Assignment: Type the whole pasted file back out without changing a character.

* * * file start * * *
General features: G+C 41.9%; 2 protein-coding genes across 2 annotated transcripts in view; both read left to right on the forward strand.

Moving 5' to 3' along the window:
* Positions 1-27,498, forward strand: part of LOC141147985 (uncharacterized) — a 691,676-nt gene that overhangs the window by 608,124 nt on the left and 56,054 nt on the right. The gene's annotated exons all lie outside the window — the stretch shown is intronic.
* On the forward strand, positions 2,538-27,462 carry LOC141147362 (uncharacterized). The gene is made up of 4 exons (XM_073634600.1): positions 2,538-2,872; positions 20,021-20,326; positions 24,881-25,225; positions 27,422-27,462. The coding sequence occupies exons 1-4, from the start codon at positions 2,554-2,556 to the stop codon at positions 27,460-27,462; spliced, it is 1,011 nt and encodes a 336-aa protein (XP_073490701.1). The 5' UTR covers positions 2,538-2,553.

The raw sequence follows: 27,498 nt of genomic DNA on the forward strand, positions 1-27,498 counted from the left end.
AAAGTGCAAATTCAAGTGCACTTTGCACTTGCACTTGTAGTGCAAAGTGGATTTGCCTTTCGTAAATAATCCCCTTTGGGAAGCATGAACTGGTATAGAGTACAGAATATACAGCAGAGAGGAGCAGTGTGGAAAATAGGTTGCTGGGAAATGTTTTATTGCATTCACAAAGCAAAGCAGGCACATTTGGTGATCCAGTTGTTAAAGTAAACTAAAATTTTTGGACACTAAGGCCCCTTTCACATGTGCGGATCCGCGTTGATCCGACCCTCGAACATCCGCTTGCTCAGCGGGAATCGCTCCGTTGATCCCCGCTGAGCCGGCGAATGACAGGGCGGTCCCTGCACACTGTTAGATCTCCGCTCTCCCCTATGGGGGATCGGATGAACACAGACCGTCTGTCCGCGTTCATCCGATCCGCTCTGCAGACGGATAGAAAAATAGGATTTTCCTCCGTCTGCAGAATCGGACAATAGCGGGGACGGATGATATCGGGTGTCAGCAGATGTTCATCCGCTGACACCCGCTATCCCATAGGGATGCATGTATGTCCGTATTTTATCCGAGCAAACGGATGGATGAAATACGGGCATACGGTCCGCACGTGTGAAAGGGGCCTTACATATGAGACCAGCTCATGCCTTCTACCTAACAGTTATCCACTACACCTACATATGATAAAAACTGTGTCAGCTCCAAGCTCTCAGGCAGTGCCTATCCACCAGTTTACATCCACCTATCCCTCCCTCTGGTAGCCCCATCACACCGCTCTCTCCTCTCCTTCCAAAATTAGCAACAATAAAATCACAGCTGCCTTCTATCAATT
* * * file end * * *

General features: G+C 41.9%; 2 protein-coding genes across 2 annotated transcripts in view; both read left to right on the forward strand.

Moving 5' to 3' along the window:
* Positions 1-27,498, forward strand: part of LOC141147985 (uncharacterized) — a 691,676-nt gene that overhangs the window by 608,124 nt on the left and 56,054 nt on the right. The gene's annotated exons all lie outside the window — the stretch shown is intronic.
* On the forward strand, positions 2,538-27,462 carry LOC141147362 (uncharacterized). The gene is made up of 4 exons (XM_073634600.1): positions 2,538-2,872; positions 20,021-20,326; positions 24,881-25,225; positions 27,422-27,462. The coding sequence occupies exons 1-4, from the start codon at positions 2,554-2,556 to the stop codon at positions 27,460-27,462; spliced, it is 1,011 nt and encodes a 336-aa protein (XP_073490701.1). The 5' UTR covers positions 2,538-2,553.

The raw sequence follows: 27,498 nt of genomic DNA on the forward strand, positions 1-27,498 counted from the left end.
AAAGTGCAAATTCAAGTGCACTTTGCACTTGCACTTGTAGTGCAAAGTGGATTTGCCTTTCGTAAATAATCCCCTTTGGGAAGCATGAACTGGTATAGAGTACAGAATATACAGCAGAGAGGAGCAGTGTGGAAAATAGGTTGCTGGGAAATGTTTTATTGCATTCACAAAGCAAAGCAGGCACATTTGGTGATCCAGTTGTTAAAGTAAACTAAAATTTTTGGACACTAAGGCCCCTTTCACATGTGCGGATCCGCGTTGATCCGACCCTCGAACATCCGCTTGCTCAGCGGGAATCGCTCCGTTGATCCCCGCTGAGCCGGCGAATGACAGGGCGGTCCCTGCACACTGTTAGATCTCCGCTCTCCCCTATGGGGGATCGGATGAACACAGACCGTCTGTCCGCGTTCATCCGATCCGCTCTGCAGACGGATAGAAAAATAGGATTTTCCTCCGTCTGCAGAATCGGACAATAGCGGGGACGGATGATATCGGGTGTCAGCAGATGTTCATCCGCTGACACCCGCTATCCCATAGGGATGCATGTATGTCCGTATTTTATCCGAGCAAACGGATGGATGAAATACGGGCATACGGTCCGCACGTGTGAAAGGGGCCTTACATATGAGACCAGCTCATGCCTTCTACCTAACAGTTATCCACTACACCTACATATGATAAAAACTGTGTCAGCTCCAAGCTCTCAGGCAGTGCCTATCCACCAGTTTACATCCACCTATCCCTCCCTCTGGTAGCCCCATCACACCGCTCTCTCCTCTCCTTCCAAAATTAGCAACAATAAAATCACAGCTGCCTTCTATCAATT